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Canadian dollar climbs to 4-month high as markets ramp up rate hike bets

The Canadian dollar continued its charge higher against the greenback on Tuesday, a day after comments from a senior central bank official suggesting that policymakers are moving closer to raising interest rates triggered a buying spree.

The loonie, as the currency is colloquially called, strengthened by as much as 0.7 per cent to a three and a half month high of C$1.3225 following a 1.1 per cent rise on Monday. Yield on the country’s 10-year bond climbed another 0.062 percentage points to hit 1.545 per cent – its highest level in almost a month.

The moves comes after Carolyn Wilkins, senior deputy governor at Bank of Canada said in a speech on Monday that the country has largely adjusted to the fallout from the collapse in global crude prices and issued upbeat comments on the economy. She also hinted that the policymakers would need to reassess whether it needs to keep rates at a near record low if growth continues at the current pace.

The change in tone for the central bank, which said earlier this year rate cuts remained on the table, prompted the market to sharply push up the chances of a rate hike this year.

“Billed as an economic update, the remarks read an awful lot like the central bank starting to make the case for a modest tightening in monetary policy later this year—much sooner than many people had thought,” noted analysts at Scotiabank.

Prior to yesterday, most market watchers had expected the BoC to begin raising interest rates in the first half of next year at the earliest. But following Mrs Wilkins’ comments market participants now pin the odds of a rate hike this year at 62 per cent, up from the 29 per cent it was at last Friday.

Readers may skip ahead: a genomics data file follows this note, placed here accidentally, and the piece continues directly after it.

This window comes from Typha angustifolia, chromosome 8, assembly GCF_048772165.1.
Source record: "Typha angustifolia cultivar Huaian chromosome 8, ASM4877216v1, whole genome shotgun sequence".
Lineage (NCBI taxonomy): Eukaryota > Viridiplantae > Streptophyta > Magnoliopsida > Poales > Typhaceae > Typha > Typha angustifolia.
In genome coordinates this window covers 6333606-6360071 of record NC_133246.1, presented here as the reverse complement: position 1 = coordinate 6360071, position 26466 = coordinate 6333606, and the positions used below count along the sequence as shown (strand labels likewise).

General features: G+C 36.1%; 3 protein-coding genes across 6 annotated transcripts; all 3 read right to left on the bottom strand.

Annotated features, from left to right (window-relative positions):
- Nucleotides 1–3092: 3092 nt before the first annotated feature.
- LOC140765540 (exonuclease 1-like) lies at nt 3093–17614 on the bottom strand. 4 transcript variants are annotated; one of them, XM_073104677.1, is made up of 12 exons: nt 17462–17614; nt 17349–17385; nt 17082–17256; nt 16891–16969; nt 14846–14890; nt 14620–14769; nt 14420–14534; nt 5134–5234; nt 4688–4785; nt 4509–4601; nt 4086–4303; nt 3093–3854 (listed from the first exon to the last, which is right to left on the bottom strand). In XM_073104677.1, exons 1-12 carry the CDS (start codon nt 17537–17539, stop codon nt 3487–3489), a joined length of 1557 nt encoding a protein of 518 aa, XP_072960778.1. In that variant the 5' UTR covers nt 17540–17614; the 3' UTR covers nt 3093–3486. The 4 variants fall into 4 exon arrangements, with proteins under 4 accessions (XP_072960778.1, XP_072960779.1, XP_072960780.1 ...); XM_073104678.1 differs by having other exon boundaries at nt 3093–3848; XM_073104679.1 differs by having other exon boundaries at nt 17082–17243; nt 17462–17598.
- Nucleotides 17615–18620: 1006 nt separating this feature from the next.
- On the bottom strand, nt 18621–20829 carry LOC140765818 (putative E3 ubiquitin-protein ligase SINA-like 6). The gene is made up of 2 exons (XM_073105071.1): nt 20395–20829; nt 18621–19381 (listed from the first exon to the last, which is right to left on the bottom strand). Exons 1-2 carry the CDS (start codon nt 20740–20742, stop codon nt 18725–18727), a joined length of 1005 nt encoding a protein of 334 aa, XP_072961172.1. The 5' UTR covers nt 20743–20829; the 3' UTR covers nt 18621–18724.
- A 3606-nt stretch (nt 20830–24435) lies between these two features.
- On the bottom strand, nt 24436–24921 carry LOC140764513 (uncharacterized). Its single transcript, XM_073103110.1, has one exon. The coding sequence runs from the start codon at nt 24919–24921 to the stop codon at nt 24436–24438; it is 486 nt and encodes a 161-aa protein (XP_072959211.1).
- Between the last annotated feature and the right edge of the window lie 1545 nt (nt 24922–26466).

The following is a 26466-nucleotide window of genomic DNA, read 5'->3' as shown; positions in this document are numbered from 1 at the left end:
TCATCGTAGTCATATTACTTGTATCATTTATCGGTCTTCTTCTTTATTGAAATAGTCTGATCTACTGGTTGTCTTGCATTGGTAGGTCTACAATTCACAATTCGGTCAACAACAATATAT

The Bank of Canada last raised interest rates in September 2010. It cut rates two times in 2015 in the wake of the global oil crash. Since then, the bank has held rates unchanged at a seven year low of 0.5 per cent.

Scotiabank analysts also noted that today’s CAD move was also being magnified by a squeeze on shortsellers who have ramped up their bets against the currency in recent weeks.

Nonetheless, they think the loonie’s current rally can go further still.

Firstly, more hawkish-sounding BoC is coinciding with thoughts that the Fed may pause in its tightening cycle after this week’s move; this means that the BoC may be the only central bank in motion in H2 this year. Secondly, markets will assume that any hike in the coming months will be part of a process and not a one off (more than one hike to factor in, in other words).